Preferably you’ll want to find someone who is already out of debt, and understands what it takes to get there. An accountability partner can help you continue to see the light at the end of the tunnel. They can assist you when you get stuck and feel like things are going nowhere. A good accountability partner will always keep you moving down the right path.
4. Keep a Journal or a Blog on Your Progress
Writing things down is a good exercise to help you stay focused. When you write about your feelings, struggles, victories, or whatever else you’re experiencing in your debt payoff journey, you’ll discover that it forces you to think about what’s going on. It helps to keep you engaged in the process and moving forward toward each small goal. Writing about your journey is also great because you can look back at your first entries and see how far you’ve come, which helps motivate you to continue.
Besides, some of the best personal finance blogs around were started by people detailing their journey out of debt, so you might be able to inspire others and maybe even make a little money while you’re at it!
5. Continually Educate Yourself
One of the best things you can do is to constantly educate yourself about money and getting out of debt. Read books, listen to podcasts, watch videos, and read blogs about the subject.
The more you know about what you’re trying to do, the more you understand it. The more you understand it, the more motivated you’ll be to stick with it and see your journey through to the end. The more you learn about how to use your money wisely, the greater control you have over your situation.
I’ve included a list of great resources at the end of the post to get you started.
6. Work On Developing New Habits
Obviously, you can’t get out of debt by doing the same things that got you into debt in the first place. Work on developing new habits such as using cash only (remember going naked?), learning to do a written budget every month, eating out less, taking lunch to work, shopping only when you need something, etc.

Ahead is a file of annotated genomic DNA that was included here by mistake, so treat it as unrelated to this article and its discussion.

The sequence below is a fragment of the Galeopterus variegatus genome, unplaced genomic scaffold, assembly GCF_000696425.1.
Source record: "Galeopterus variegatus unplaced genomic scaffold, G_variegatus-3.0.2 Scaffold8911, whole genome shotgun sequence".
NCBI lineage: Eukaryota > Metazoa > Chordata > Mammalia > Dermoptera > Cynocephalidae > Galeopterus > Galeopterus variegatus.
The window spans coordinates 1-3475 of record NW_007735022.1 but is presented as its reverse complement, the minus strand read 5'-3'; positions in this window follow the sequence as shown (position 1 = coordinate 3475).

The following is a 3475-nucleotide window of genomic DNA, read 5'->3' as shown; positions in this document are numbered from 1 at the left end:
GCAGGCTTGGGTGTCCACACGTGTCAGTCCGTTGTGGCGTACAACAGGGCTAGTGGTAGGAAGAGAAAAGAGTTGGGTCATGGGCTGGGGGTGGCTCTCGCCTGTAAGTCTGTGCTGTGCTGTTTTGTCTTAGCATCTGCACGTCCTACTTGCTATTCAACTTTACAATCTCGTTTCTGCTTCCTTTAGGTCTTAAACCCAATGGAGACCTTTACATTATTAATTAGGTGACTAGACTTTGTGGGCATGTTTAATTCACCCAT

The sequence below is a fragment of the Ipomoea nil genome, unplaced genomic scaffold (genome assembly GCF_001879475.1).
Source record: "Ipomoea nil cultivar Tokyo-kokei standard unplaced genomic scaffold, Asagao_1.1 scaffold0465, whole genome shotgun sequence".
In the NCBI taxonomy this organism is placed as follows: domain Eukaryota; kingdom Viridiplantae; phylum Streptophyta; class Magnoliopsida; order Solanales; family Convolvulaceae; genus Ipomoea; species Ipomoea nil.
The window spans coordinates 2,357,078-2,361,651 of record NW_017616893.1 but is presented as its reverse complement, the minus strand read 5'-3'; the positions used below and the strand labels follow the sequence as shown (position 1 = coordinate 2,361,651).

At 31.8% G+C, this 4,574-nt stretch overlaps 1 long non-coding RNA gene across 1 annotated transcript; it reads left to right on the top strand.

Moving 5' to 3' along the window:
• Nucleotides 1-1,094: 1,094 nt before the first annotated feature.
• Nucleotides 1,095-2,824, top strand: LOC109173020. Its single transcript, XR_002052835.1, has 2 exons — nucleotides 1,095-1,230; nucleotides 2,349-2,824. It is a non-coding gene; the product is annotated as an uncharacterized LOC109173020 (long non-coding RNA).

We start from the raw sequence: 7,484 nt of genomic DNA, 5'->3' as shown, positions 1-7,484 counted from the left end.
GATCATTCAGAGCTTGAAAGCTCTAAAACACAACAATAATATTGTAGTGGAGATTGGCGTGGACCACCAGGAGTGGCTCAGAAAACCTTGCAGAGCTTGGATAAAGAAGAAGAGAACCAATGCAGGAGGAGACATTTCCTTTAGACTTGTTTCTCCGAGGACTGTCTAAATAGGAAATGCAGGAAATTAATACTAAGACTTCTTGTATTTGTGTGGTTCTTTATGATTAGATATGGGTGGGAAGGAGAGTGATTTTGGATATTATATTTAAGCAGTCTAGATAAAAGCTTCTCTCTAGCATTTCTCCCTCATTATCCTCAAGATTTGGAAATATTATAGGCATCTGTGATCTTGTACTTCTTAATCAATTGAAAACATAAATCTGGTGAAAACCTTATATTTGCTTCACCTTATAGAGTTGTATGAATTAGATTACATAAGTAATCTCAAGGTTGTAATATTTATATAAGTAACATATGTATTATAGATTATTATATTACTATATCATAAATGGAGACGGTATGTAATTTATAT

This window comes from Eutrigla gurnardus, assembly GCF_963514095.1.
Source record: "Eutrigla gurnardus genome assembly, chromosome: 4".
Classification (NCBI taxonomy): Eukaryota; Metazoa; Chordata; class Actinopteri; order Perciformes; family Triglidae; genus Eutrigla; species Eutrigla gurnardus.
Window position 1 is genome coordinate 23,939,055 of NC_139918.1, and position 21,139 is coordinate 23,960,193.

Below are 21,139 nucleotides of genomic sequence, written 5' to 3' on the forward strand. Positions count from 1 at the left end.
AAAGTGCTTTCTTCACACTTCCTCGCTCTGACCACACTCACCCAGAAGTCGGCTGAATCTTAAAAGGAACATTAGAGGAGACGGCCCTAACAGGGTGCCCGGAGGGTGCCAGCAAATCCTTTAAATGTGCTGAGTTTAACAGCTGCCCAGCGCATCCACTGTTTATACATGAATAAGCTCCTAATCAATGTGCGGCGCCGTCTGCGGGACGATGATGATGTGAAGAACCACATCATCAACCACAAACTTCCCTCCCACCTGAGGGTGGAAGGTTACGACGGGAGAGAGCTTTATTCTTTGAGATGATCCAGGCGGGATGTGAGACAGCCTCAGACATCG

Changing your habits actually changes the way your brain works, and can lead to lasting results!
7. Focus On Getting Out Of Debt a Little Bit Every Day
Removing a mountain of debt happens one shovel at a time. Find a way to focus on your get out of debt process every day. Read an article, have a thought for the day, say a prayer, find something new to save money on, or listen to a podcast.
A small effort every day helps you stay engaged in the process and helps to keep up your motivation to continue the journey.
Getting Out of Debt Is Worth It!
Developing discipline and sticking with a get out of debt plan to the end can be more difficult for some people than for others. But when you’re relentless about overcoming the obstacles during the journey, it makes getting out of debt much easier in the long run.
Getting out of debt isn’t always easy, but it’s always worth the journey!
Below you’ll find some great resources I recommend to help you stay motivated and educated when it comes to getting out of debt.
Question: Have you ever become discouraged while trying to pay off debt? Share your thoughts and leave a comment.
Resources I Recommend
Enemy of Debt
Beyond Debt Freedom
Bible Money Matters
The Christian Dollar
Financial Peace- Dave Ramsey
The Total Money Makeover- Dave Ramsey
Rich Dad, Poor Dad- Robert Kiyosaki
The Cashflow Quadrant- Robert Kiyosaki
Spirit Driven Success- Dani Johnson
Balance: The Quick and Easy Guide to Financial Stability Using a Budget- Jason Cabler
You can find more titles at the CFF Bookstore
Celebrating Financial Freedom (coming soon!)
Create My Independence
Dave Ramsey on IHeartRadio
Article originally published on Celebrating Financial Freedom. Used with permission.
Dr. Jason Cabler is a Christian personal finance blogger, author, and speaker. He teaches how to get out of debt and live a debt free lifestyle through his Celebrating Financial Freedom blog and self study course. His book How to Budget: The Quick and Easy Guide to Making a Budget That Works is now available (more info here). He can be reached for interviews or speaking engagements by email, and can be found on Twitter, Facebook, and Google +.
Photo Credit: ©Getty Images/Andrey Popov